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Until Proven Innocent - A DBR Review

We finished Until Proven Innocent over the weekend, the new book about the lacrosse case by K.C. Johnson and Stuart Taylor, and we recommend it, strongly but sadly.

Strongly because it's a thoroughly researched book about what amounted to a perfect storm: the perfect victims, according to one commentator, who didn't commit the ideal crime as some insisted they did, but who were close enough for many.

And sadly because, well because what happened didn't happen in a vacuum, and it's going to happen again.

You might think you understand what happened - we did - but when you see it laid out, in all its ugliness, and you understand that this was not a misunderstanding, but rather a deliberate attempt to frame these guys, it's hard not to come out of it with a righteous and outraged anger.

But as disgusting as most of it is, in the bigger picture, it shows a poor reflection of a good many things.

Academia, where the pursuit of truth sometimes falls to ideological conformity. The power of the state, maliciously used to prosecute obviously innocent victims via the justice system, which all too often can be gamed. And then the media, which has need of 24 hour news programming, and which jumps on any case like this with both feet, featuring any number of people who made complete and utter fools of themselves, all of them marching behind the baton twirler for Trial By Media, the repulsively misnamed Nancy Grace.

What they all have in common is lies, or at least a cynical and thorough disregard for the truth.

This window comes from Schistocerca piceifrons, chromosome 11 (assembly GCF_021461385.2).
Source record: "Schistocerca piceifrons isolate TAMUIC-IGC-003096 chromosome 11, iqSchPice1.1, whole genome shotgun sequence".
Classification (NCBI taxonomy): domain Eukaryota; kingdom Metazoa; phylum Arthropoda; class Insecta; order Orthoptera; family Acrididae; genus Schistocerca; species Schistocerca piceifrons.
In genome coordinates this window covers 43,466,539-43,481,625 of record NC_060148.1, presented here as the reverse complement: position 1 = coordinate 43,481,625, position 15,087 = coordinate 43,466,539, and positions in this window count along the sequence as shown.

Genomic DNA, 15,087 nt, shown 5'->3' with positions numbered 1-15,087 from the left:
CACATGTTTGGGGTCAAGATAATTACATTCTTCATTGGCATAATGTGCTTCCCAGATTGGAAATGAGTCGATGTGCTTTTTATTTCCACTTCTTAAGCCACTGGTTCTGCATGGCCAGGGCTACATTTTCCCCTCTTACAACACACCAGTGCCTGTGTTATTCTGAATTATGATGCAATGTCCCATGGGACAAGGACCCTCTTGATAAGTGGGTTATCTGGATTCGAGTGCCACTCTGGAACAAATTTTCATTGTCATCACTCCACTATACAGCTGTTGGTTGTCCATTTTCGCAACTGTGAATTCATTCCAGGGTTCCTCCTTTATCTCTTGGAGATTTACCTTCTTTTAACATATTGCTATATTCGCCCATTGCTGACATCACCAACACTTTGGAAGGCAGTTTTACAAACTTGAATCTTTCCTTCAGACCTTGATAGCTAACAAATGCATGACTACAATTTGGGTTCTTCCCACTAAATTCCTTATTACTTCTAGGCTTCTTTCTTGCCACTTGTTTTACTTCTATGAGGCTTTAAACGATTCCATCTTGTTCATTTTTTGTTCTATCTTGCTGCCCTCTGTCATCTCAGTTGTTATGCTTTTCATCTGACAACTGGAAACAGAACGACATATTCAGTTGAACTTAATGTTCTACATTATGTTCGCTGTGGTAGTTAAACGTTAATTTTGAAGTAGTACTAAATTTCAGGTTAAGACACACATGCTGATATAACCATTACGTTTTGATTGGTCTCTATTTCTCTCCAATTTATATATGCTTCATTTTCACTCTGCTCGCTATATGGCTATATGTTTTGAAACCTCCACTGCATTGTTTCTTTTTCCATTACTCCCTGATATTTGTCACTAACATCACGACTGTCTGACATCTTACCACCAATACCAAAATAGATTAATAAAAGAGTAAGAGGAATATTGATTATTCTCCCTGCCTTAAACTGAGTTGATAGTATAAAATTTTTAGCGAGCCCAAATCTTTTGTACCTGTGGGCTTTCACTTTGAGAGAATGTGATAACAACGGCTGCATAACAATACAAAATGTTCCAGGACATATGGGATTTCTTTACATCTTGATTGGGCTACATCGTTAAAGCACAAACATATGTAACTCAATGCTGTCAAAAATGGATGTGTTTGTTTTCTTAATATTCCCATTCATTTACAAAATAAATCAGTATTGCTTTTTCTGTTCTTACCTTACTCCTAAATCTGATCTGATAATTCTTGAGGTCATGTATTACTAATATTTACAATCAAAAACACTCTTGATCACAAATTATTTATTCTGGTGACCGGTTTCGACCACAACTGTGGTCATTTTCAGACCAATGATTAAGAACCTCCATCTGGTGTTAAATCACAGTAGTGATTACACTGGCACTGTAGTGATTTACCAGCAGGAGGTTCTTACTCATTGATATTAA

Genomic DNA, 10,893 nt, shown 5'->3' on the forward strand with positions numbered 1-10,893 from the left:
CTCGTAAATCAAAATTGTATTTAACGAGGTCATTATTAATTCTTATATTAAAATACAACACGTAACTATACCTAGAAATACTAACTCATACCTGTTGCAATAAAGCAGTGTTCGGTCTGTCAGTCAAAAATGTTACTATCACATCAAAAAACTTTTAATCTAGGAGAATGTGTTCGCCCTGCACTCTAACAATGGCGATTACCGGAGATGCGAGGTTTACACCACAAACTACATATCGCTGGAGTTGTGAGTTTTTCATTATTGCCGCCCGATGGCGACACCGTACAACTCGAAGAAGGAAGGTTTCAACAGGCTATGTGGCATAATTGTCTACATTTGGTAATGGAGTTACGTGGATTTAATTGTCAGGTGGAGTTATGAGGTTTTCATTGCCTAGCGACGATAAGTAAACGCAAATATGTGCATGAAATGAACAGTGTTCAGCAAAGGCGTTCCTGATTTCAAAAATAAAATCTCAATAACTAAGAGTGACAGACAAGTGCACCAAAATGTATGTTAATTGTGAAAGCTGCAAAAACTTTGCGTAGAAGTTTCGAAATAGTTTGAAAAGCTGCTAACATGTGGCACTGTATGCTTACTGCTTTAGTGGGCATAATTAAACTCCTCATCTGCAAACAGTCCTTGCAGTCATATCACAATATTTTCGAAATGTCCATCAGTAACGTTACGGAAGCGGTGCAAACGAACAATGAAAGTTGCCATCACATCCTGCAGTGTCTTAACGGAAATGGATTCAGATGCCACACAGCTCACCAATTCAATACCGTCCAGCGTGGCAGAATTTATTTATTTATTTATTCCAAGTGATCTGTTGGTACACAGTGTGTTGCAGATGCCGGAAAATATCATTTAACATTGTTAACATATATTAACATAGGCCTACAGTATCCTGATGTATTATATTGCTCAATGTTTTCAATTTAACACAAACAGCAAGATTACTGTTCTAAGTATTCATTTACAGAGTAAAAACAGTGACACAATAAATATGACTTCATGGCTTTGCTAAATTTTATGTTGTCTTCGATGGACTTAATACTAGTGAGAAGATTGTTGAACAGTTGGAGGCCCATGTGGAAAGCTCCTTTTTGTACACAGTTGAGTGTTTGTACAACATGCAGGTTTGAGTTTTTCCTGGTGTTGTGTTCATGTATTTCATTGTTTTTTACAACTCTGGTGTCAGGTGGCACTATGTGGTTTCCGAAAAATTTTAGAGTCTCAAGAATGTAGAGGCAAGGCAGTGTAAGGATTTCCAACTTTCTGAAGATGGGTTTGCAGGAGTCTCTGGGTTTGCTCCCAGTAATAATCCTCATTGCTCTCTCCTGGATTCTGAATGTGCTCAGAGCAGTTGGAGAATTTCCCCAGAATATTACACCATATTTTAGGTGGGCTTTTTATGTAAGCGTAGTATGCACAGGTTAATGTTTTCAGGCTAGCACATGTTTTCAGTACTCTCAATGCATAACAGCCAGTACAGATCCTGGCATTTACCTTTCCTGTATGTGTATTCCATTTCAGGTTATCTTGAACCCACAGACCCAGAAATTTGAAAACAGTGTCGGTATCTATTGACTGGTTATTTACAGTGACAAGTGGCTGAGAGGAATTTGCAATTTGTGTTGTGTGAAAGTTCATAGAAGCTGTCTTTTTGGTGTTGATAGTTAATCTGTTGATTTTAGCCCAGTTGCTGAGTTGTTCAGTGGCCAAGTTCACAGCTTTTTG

Mike Nifong was a petty tyrant and an evil man, but his willingness to distort and deny the truth reflects greater political trends. It's sad to say it, but we are lied to constantly by our leaders, so-called, who would prefer a docile population which stirs just often enough to re-elect them. This is not to take political sides; they all do it. You can point to whoever your political opponent might be and say he does it more, but the truth is, yours does it too. No one is willing to treat the voters like adults, and when they do, they're ignored by the media, which prefers something sensational to punt around among themselves.

And with which they can distract us.

And we have taken our eyes off the ball, which is unfortunate, since our greatest institutions, among them the justice system, our brilliant universities, our mass communication systems, and our political system, are all diminishing or offering us next to nothing nutritious and often, in fact, something toxic.

Until Proven Innocent is not a perfect book - for one thing, the evidence assembled is so strong that the authors need not make editorial asides or harrumphs. As you understand the magnitude of what was done to these guys, and how so many were ready to throw the rope over the branch of the nearest hanging tree, you get it and don't need to be coaxed along in that way.

There are a number of odd characters floating through, and while the authors rightly chose not to focus on local color, they still missed some things. When for instance Bob Harris told off Nifong at his polling place, that the case was about the truth, and that Nifong wasn't interested in the truth, Bob's integrity took a big jump with Duke fans, and the authors might not have seen just how important the episode ultimately was.

But Harris hit on something important. What makes this book critical is the documentation, and what makes it relevant is that the authors tirelessly used the documentation to debunk what Dave Evans called a series of fantastic lies. But just as importantly, they set out to prove the truth.

In an unfortunate way, we've all learned to use megaphones, if you will, to shout each other down and to impose as much ideological purity as possible. This is a characteristic of our culture now, not of any particular aspect, but of us in general.

In this environment, the determination of the authors to focus on the truth is very nearly revolutionary. We urge you to read it, and when you're done, for God's sake go clean yourself with some of Orwell's essays.